Plastic waste in our oceans

Plastic waste in our Oceans - just the tip of the iceberg


I am addicted to the call of seagulls which indicates my arrival at the coast, to the sparkles and reflections of the water when the sun kisses the surface, to the sound of breaking waves along the coastline and to the smell of seawater and salty taste of my skin after swimming. I am an ocean girl completely. I love to go swimming in early summer mornings to start the day refreshed and activated by the cold water. During snorkeling, I watch how the scales of a small fish school shimmer like diamonds, the seagrass moves in harmony with the waves and little shore crabs run across the screen while I don’t hear anything accept of my own calm breathing. For a short time I am in another world. A quiet, peaceful and sensitive world, as I have always thought.

It makes me more and more sad when I see any kind of trash, mainly plastic waste, lying on the shore, seabed or floating beside me in the water column. Because of my mission to show you the beauty but also fragility of our unique environment, I am writing this article to bring back in mind what kind of problem we all have to deal with when it comes to plastic pollution which still effects our worldwide ecosystems. Better saying, we all should have done something against plastic pollution a very long time ago. But it still is not too late to make a change. At this point I would like to go without any tragic content images.

Garbage dump: Our World Oceans

Referred to estimates by the United Nations Environment Program, 6.4 million tons of the 240 million tons of garbage worldwide every year end up in the oceans. According to a study from 2015, it might even be around 8 million tons. 8 MILLION TONS! Up to 18,000 plastic parts of different sizes and shapes are spread per km². About 15% linger in the surface water. Another 15% are washed up on the coast. The OSPAR marine protection agreement (short: “Oslo” and “Paris”) has recognized the problem since the 1990s. The waste composition along the Wadden Sea coast of Germany and the Netherlands was examined. Plastic and styrofoam make up 75% of the waste washed up. Wood, paper and cardboard follow after, as well as glass. The pilot project “Marine Beach Litter Monitoring” identified plastic as the dominant share of all litter in the north-east Atlantic from 2000 to 2006. Beaches in the OSPAR region were average 712 pieces of garbage per 100 meters of shoreline. It is estimated that up to 20,000 tons of plastic waste get into the North Sea, the Wadden Sea Conservation Area where I grew up.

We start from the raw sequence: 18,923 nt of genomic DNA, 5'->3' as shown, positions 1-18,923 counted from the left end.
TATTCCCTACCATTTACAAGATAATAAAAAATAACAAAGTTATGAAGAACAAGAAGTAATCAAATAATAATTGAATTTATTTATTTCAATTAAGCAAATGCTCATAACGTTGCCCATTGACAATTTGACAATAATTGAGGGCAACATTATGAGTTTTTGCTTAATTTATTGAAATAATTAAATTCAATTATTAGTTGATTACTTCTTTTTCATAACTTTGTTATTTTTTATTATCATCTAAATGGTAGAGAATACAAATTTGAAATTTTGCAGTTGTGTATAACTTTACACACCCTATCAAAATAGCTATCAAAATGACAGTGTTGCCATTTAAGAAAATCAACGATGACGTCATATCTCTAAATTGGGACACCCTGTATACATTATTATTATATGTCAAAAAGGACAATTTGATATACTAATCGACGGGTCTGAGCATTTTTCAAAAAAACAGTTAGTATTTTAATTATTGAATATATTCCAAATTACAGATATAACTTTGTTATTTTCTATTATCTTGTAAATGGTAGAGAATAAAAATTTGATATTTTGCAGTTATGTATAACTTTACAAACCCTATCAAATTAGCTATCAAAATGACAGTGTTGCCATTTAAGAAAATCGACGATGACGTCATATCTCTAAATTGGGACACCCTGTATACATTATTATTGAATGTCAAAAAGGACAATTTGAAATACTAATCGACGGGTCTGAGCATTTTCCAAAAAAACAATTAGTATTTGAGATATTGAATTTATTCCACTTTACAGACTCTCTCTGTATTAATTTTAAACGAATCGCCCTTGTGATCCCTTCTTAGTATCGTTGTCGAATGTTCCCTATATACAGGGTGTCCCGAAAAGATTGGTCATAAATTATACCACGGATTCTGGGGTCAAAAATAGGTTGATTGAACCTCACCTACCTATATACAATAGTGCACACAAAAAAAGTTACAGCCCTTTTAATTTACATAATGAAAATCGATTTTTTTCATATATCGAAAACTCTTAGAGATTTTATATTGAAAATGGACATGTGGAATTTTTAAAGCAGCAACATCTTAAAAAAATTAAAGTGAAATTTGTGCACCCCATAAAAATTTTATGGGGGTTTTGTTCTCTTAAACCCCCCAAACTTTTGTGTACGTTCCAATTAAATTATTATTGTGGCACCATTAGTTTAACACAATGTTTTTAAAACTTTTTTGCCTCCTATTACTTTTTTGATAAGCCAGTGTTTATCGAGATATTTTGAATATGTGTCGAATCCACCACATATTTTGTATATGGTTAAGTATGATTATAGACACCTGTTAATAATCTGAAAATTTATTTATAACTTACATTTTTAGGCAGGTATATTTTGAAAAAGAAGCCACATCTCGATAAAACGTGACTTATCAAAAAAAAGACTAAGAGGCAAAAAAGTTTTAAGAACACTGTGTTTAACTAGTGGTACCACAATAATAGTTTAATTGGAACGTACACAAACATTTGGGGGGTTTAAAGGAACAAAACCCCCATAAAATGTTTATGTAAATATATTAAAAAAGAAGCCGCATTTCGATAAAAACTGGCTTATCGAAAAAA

Unfortunately this is only the visible part, the so-called macroplastic part. Plastic is becoming more and more brittle due to solar radiation and is also being crushed by mechanical forces such as wave movements. With a size of less than 5mm this plastic waste is also known as microplastic. In certain marine regions it is expected that there are 6 times more plastic particles than plankton in the water column.

Through so-called garbage vortices, or hydrographic eddies, gigantic garbage carpets made of both macro and microplastics have already accumulated, which are centered on the oceans by winds and currents. The “Great Pacific Garbage Patch” in the North Pacific is probably the best known and has reached the size of Central Europe. This carpet of trash is supposed to no longer enlarge. But you might wonder „Where does the plastic waste go?“. Well, around 70% of plastic waste sinks to the sea floor, invisible to the eye, but still harmful and the most dangerous part. So we just see the tip of the iceberg.

To clarify the problem, here are some more facts: Cardboard boxes take about 2 months to break down in the ocean, plywood up to 3 years, plastic bags up to 20 years, tin cans up to 50 years, aluminum cans up to 200 years, plastic six-pack rings up to 400 years (some are familiar with pictures of fish and turtles tangled up with these former can holders, but have not been able to free themselves until today or even until its death), plastic bottles approx. 450 years and fishing nets up to 600 years! This kind of trash is floating in our oceans and is becoming more and more dangerous for our marine life!!!

Hazardous pollutants

During the slow decomposition into microplastic particles, plastic releases pollutants such as bisphenol A, phthalates, styrene compounds and plasticizers. Metallic pollutants such as mercury are also included. Research studies has shown that pollutants accumulate in the food chain and have a long-term effect on the genetic makeup and hormonal balance of marine organisms (studies on beach gobies). The consequences include miscarriages, reproductive disorders, slowed growth and tumor formation in tissues.

Death from plastic waste

Fish, turtles and numerous marine mammals such as seals, whales and dolphins get caught in nets and suffer severe injuries from its attempts to free themselves until death from drowning or infections and diseases caused by the wounds that have occurred. Diving seabirds are caught in plastic nets while they are hunting underwater. Every year up to 200,000 seabirds die as unwanted bycatch according to the German association NABU. Overfishing of certain fish species is already threatening birds such as gannets and loons.